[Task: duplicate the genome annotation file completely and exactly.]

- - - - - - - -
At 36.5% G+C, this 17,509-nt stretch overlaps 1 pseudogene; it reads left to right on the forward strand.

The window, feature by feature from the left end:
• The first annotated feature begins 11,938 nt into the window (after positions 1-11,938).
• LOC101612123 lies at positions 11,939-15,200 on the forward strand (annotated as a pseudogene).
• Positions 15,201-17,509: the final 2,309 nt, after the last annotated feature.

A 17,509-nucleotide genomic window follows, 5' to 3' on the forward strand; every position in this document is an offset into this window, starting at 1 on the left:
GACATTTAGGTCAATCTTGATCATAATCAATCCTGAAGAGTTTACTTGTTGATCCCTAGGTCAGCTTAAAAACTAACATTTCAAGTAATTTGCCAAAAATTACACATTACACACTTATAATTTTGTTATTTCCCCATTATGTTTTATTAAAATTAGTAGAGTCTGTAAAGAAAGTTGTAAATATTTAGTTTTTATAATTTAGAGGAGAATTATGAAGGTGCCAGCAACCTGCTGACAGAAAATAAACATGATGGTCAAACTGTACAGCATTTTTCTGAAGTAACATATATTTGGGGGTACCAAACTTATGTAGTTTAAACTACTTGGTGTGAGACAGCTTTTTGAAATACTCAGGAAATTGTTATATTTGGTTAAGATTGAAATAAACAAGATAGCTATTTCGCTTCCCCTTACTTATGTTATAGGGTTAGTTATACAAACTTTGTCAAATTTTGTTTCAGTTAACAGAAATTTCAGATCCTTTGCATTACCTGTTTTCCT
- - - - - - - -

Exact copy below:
At 36.5% G+C, this 17,509-nt stretch overlaps 1 pseudogene; it reads left to right on the forward strand.

The window, feature by feature from the left end:
• The first annotated feature begins 11,938 nt into the window (after positions 1-11,938).
• LOC101612123 lies at positions 11,939-15,200 on the forward strand (annotated as a pseudogene).
• Positions 15,201-17,509: the final 2,309 nt, after the last annotated feature.

A 17,509-nucleotide genomic window follows, 5' to 3' on the forward strand; every position in this document is an offset into this window, starting at 1 on the left:
GACATTTAGGTCAATCTTGATCATAATCAATCCTGAAGAGTTTACTTGTTGATCCCTAGGTCAGCTTAAAAACTAACATTTCAAGTAATTTGCCAAAAATTACACATTACACACTTATAATTTTGTTATTTCCCCATTATGTTTTATTAAAATTAGTAGAGTCTGTAAAGAAAGTTGTAAATATTTAGTTTTTATAATTTAGAGGAGAATTATGAAGGTGCCAGCAACCTGCTGACAGAAAATAAACATGATGGTCAAACTGTACAGCATTTTTCTGAAGTAACATATATTTGGGGGTACCAAACTTATGTAGTTTAAACTACTTGGTGTGAGACAGCTTTTTGAAATACTCAGGAAATTGTTATATTTGGTTAAGATTGAAATAAACAAGATAGCTATTTCGCTTCCCCTTACTTATGTTATAGGGTTAGTTATACAAACTTTGTCAAATTTTGTTTCAGTTAACAGAAATTTCAGATCCTTTGCATTACCTGTTTTCCT